Parkwest patient walks with confidence after PAD surgery
Walking down the street, up the stairs or at home, we tend to take our steps for granted until something stops us in our tracks.
Don Proaps, 71, relaxes for a moment in his home in west Knox County, recalling how his steps came to a halt. It started with unexplained pain in his feet that spread to his ankles and then up through his legs.
“It was pretty bad,” Proaps says. “I couldn’t walk around the yard, and I couldn’t walk up the steps good.”
The only thing that seemed to slow the pain down was rest. That sounds simple enough, but Proaps says it was a big hassle in situations that called for a lot of walking.
“Like at the mall,” Proaps says. “Every so often I’d just have to stop and sit down”
For a long time, Proaps says he “chalked it up to old age and arthritis.” The pain intensified over time. Proaps’ family doctor made a referral to Parkwest Medical Center vascular surgeon C. Scott Callicutt, MD, who has seen this kind of thing many times before. Dr. Callicutt says Proaps had the symptoms of peripheral artery disease (PAD).
“Unless you stop walking, the pain’s just going to get worse,” Dr. Callicutt says. “Generally, that’s what happens. People walk to a point, their legs hurt, their legs are fatigued, they stop, the pain goes away, and then they’re able to walk again. That’s what was going on with Mr. Proaps.”
PAD is a problem with circulation in arteries that carry blood from the heart to the limbs. It affects about 10 million people in the U.S., and left untreated can progress to problems like foot wounds that won’t heal, development of gangrene, limb loss and even death.
Dr. Callicutt explains that plaque can build up in arteries, causing them to get narrow, and that results in a lack of blood flow to certain areas of the body. “The muscles are demanding more as you walk. It gets to a point where the supply can’t meet the demand because of the blockage,” Dr. Callicutt explains. “The muscles start to hurt because they’re not getting enough blood flow or oxygen.”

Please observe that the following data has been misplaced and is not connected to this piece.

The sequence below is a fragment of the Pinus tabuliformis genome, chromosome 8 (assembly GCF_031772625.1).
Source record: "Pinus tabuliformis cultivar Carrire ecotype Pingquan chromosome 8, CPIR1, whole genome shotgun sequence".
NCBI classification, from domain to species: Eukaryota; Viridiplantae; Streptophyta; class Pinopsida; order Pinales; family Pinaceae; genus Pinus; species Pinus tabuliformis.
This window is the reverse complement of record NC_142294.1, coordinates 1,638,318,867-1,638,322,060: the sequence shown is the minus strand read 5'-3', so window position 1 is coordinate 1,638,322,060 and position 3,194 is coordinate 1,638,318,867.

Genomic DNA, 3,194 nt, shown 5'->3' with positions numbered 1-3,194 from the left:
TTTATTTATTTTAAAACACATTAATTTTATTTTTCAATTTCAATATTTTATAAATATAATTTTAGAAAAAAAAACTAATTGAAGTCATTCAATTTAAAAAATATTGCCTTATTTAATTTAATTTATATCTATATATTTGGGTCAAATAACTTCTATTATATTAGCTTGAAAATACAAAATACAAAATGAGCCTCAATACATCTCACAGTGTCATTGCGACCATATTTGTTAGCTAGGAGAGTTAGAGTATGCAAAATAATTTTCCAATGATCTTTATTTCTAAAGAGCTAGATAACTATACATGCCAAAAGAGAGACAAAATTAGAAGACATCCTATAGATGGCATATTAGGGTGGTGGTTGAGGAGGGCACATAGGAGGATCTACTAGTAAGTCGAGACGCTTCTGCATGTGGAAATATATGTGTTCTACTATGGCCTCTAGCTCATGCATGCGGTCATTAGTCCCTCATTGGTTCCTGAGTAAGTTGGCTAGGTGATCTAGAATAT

There are minimally invasive ways to treat PAD, but Proaps’ case was too advanced for them. Fortunately, Dr. Callicutt and Parkwest Medical Center are experienced in vascular surgery procedures that offer the highest level of care to patients like Proaps.
“We went in with the dye test and the arteriogram to see if there was anything we could do minimally invasively,” Dr. Callicutt says. “He was beyond the stage of ballooning and stenting or removing the blockage, so we moved to bypass as the best long-term option.”
Peripheral artery bypass is a type of surgery that reroutes the blood supply around a blocked artery. Dr. Callicutt used a graft to replace the blocked part of the two arteries that were causing problems for Proaps.
Proaps is pleased with the results. “I can get around pretty good now,” he says, “and I believe I’ll keep getting better.”
It’s a much better scenario than what might have awaited Proaps if he hadn’t undergone the surgery. Dr. Callicutt says the complications can be devastating.
“His lifestyle would continue to be impacted, he wouldn’t be able to walk or do his activities of daily living,” Dr. Callicutt says. “There is a risk of limb loss if this disease progresses.”
Proaps is glad he finally has answers and a solution to his pain with surgery at Parkwest Medical Center, and he’s also glad he found Dr. Callicutt. “He’s really good and very smart,” Proaps says. “He knows what he’s doing!”